Among all Americans, the most popular approach for improving the health care in the U.S. isn’t repealing or replacing the Affordable Care Act or moving to a Medicare-for-All government-provided plan. It would be to improve the current health care system, according to the Bipartisan Policy Center’s research reported in a Bipartisan Rx for America’s Health Care.

The BPC is a truly bipartisan organization, co-founded by Former Democratic Senate Majority Leaders Tom Daschle and George Mitchell, and Former Republican Senate Majority Leaders Howard Baker and Bob Dole.

While this political week in America has revealed deep chasms between the Dems and the GOP, BPC has found a way to breach the gap via this report which offers recommendations to help heal health care in a divided nation….a “Purple Prescription” if you will, mixing up the Blue and the Red.

With the goal of “fixing the current system,” BPC’s recommendations focus on:

  1. Lowering consumer health care costs
  2. Addressing employer-sponsored health insurance
  3. Reducing system-wide health care costs
  4. Improving Medicare
  5. Improving Medicaid.

The entire report is a must-read, but in this post I’ll focus on the first pillar, to lower consumer health care costs. This tactic gets to the first “A” in the Affordable Care Act: affordability. The objectives would be to stabilize the insurance premiums in individual health insurance marketplaces, to provide relief and flexibility to employers, to reduce system-wide health care costs across payers (including ending surprise medical bills and eliminating barriers to prescription drug competition), to improve Medicare (eg., modernizing the Stark Law and Anti-Kickback Statute, modifying Medicare Part D drug benefits to cap out-of-pocket spending, and other items), and to improve Medicaid.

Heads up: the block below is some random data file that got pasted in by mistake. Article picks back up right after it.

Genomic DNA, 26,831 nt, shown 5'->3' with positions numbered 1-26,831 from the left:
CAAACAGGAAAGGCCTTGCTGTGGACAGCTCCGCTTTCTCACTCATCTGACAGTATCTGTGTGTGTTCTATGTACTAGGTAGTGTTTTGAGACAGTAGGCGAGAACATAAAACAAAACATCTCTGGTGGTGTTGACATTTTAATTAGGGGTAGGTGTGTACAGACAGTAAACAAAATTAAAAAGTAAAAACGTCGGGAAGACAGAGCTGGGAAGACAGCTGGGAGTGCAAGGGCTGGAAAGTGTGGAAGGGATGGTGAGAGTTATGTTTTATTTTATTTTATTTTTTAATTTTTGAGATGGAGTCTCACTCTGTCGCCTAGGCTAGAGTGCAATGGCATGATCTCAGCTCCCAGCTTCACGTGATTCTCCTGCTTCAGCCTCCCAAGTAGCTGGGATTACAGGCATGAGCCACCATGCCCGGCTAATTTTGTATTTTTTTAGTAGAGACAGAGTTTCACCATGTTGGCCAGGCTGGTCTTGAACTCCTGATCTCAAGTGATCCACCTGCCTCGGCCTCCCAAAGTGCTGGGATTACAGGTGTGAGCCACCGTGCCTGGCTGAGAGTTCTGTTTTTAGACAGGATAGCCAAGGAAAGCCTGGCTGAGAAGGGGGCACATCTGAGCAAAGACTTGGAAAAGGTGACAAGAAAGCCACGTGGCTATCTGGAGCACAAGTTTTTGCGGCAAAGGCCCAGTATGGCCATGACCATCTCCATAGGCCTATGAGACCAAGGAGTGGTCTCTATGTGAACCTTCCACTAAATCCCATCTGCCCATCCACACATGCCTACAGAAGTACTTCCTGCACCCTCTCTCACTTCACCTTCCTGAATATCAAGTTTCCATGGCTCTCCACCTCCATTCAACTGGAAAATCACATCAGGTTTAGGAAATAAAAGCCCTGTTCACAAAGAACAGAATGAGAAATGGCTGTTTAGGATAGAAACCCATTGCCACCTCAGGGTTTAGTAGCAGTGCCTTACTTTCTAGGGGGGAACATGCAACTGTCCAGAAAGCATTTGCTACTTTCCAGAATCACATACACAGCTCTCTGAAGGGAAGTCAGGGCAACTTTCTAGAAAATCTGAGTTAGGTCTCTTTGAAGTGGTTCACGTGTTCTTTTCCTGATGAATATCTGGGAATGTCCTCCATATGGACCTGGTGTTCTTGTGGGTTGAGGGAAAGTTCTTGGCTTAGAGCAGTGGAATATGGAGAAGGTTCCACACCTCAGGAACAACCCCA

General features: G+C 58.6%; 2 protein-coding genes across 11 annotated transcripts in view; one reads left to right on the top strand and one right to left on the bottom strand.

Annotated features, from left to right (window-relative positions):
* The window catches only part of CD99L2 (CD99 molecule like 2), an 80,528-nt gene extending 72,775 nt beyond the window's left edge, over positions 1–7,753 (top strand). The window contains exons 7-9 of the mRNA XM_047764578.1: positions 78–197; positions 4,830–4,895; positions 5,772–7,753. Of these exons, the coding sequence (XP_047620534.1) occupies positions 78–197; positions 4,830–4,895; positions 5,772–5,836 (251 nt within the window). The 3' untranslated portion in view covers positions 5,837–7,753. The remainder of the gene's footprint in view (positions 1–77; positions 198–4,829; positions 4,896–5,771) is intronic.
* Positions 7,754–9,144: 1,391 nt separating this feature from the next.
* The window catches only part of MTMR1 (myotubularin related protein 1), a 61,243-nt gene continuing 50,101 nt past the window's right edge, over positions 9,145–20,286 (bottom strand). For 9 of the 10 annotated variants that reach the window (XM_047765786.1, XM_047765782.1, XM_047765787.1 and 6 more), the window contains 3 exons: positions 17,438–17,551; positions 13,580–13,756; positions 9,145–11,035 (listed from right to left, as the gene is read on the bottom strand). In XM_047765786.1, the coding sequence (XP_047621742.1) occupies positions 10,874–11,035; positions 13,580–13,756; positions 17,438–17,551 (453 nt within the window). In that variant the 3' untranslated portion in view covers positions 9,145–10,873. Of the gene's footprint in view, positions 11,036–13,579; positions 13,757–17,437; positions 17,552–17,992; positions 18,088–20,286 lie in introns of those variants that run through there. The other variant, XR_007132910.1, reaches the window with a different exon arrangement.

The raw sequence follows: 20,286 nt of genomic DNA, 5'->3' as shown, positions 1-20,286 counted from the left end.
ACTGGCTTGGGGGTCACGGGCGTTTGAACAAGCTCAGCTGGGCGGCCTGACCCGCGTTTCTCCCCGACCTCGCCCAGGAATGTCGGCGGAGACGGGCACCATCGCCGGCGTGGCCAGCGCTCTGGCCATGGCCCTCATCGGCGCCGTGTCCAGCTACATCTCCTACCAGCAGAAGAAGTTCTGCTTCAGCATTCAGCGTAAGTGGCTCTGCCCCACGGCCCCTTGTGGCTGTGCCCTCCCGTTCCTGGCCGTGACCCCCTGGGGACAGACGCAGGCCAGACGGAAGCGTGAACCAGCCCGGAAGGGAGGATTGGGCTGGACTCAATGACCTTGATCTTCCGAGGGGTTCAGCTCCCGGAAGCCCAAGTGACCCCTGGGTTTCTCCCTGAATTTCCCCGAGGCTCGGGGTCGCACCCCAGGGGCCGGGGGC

The bottom-line of the report is that, “sustainable solutions must address consumers’ concerns about the high cost of health care in a way that doesn’t needlessly disrupt their coverage choices or the way they receive services today.”

Health Populi’s Hot Points:  Can the souls and intents of Tom Daschle, George Mitchell, Howard Baker and Bob Dole inspire U.S. legislators inside the Beltway to come together for the health-benefit of U.S. patients?

This is my call for Americans to be full health citizens, detailed in my book HealthConsuming: From Health Consumer to Health Citizen — to be covered by health insurance with access to primary care and key services;  privacy and control rights to personal (health and other) data; the right to clean air, water and environments; and, the right and access to vote in elections. Those are rights that should be coupled with responsibilities: to self-care as best as one can for their health and to support loved ones and the community in doing so; to promote health and wellness through personal choices that inspire others to be healthy; and, indeed, to vote in elections.

As for the U.S. Congress, they should take a page out of health care providers’ and payors’ growing understanding and embrace of the social determinants of health, taking the opportunity to bake health into public policies: food systems and agriculture, the environment, labor policy, housing, education and — to be sure — health care access.

As American majorities favor lowering prescription drug costs and ensuring pre-existing conditions are covered — it remains to be seen just how such a divided U.S. Congress would come together to deal with these public priorities for health.

In a week such as that we are living through in the U.S., one yearns for the days of the kind of bipartisanship the BPC report embodies, invoking the energies of Daschle, Mitchell, Baker and Dole.